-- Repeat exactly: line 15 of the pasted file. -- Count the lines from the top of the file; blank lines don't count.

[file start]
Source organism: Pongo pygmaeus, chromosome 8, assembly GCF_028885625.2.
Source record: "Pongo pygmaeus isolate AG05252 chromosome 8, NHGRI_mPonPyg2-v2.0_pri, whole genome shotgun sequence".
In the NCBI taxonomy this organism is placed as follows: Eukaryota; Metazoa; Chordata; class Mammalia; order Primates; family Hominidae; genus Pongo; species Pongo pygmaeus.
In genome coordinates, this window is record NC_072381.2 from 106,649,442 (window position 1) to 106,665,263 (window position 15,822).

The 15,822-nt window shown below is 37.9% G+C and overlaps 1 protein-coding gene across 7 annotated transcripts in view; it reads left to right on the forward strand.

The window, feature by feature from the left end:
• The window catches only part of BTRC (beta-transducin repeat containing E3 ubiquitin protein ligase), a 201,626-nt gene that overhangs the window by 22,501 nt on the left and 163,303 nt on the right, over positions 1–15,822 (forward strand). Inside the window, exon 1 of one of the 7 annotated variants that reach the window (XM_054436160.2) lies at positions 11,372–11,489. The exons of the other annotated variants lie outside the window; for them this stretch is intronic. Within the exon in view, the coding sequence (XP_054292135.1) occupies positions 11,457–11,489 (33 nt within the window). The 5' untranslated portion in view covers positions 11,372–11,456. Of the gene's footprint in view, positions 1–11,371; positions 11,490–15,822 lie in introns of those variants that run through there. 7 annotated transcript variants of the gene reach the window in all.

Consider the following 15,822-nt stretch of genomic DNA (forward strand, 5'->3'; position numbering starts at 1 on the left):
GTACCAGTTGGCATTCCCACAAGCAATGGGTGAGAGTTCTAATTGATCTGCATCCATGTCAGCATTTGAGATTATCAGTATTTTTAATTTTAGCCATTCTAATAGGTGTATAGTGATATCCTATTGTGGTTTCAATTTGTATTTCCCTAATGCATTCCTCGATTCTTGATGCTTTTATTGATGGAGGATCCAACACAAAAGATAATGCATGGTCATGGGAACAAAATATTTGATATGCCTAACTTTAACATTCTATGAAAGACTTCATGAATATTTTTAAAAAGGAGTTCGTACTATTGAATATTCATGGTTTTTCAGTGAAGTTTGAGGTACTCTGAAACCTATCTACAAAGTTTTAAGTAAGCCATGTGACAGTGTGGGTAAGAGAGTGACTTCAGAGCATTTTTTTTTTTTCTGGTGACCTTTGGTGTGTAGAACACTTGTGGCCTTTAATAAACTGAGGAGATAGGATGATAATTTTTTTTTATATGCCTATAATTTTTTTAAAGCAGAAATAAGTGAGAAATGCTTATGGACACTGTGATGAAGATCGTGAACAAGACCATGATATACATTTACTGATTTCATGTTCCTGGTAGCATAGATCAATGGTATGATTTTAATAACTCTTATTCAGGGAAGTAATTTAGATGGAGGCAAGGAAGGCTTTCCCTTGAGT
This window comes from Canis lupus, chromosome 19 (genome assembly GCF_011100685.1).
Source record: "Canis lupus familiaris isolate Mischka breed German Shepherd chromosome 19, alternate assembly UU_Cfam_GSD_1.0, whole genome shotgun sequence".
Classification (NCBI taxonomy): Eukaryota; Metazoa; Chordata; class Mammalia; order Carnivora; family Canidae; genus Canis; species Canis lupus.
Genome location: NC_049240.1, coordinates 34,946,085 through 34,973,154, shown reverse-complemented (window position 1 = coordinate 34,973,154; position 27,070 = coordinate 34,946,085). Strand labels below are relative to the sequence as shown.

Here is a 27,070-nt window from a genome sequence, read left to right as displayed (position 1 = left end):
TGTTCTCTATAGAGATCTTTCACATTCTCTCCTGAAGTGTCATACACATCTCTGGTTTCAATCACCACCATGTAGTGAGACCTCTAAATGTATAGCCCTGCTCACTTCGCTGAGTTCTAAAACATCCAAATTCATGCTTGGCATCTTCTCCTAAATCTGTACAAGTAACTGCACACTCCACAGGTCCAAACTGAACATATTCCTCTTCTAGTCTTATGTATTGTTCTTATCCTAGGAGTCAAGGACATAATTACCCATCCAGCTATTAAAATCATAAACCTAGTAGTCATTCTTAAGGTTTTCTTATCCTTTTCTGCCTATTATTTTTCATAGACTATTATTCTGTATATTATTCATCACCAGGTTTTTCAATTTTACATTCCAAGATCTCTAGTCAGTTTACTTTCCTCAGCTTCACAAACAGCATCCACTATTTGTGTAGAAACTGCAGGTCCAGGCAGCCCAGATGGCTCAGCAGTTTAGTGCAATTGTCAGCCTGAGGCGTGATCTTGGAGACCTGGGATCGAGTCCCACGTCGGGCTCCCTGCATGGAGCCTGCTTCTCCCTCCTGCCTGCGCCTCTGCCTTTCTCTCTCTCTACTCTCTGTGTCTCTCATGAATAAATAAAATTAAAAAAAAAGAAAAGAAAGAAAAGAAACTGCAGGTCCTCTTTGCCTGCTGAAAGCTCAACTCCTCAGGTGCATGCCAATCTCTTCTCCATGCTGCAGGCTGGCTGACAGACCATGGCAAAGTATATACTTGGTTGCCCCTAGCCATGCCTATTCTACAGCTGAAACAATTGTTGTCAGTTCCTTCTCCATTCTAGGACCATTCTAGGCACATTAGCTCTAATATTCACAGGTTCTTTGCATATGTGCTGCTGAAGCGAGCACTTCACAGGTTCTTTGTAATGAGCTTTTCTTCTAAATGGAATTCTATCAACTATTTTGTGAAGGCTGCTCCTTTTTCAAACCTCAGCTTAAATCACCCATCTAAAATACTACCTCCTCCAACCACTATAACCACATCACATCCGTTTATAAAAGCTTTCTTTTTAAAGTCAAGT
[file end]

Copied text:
TGTTCTCTATAGAGATCTTTCACATTCTCTCCTGAAGTGTCATACACATCTCTGGTTTCAATCACCACCATGTAGTGAGACCTCTAAATGTATAGCCCTGCTCACTTCGCTGAGTTCTAAAACATCCAAATTCATGCTTGGCATCTTCTCCTAAATCTGTACAAGTAACTGCACACTCCACAGGTCCAAACTGAACATATTCCTCTTCTAGTCTTATGTATTGTTCTTATCCTAGGAGTCAAGGACATAATTACCCATCCAGCTATTAAAATCATAAACCTAGTAGTCATTCTTAAGGTTTTCTTATCCTTTTCTGCCTATTATTTTTCATAGACTATTATTCTGTATATTATTCATCACCAGGTTTTTCAATTTTACATTCCAAGATCTCTAGTCAGTTTACTTTCCTCAGCTTCACAAACAGCATCCACTATTTGTGTAGAAACTGCAGGTCCAGGCAGCCCAGATGGCTCAGCAGTTTAGTGCAATTGTCAGCCTGAGGCGTGATCTTGGAGACCTGGGATCGAGTCCCACGTCGGGCTCCCTGCATGGAGCCTGCTTCTCCCTCCTGCCTGCGCCTCTGCCTTTCTCTCTCTCTACTCTCTGTGTCTCTCATGAATAAATAAAATTAAAAAAAAAGAAAAGAAAGAAAAGAAACTGCAGGTCCTCTTTGCCTGCTGAAAGCTCAACTCCTCAGGTGCATGCCAATCTCTTCTCCATGCTGCAGGCTGGCTGACAGACCATGGCAAAGTATATACTTGGTTGCCCCTAGCCATGCCTATTCTACAGCTGAAACAATTGTTGTCAGTTCCTTCTCCATTCTAGGACCATTCTAGGCACATTAGCTCTAATATTCACAGGTTCTTTGCATATGTGCTGCTGAAGCGAGCACTTCACAGGTTCTTTGTAATGAGCTTTTCTTCTAAATGGAATTCTATCAACTATTTTGTGAAGGCTGCTCCTTTTTCAAACCTCAGCTTAAATCACCCATCTAAAATACTACCTCCTCCAACCACTATAACCACATCACATCCGTTTATAAAAGCTTTCTTTTTAAAGTCAAGT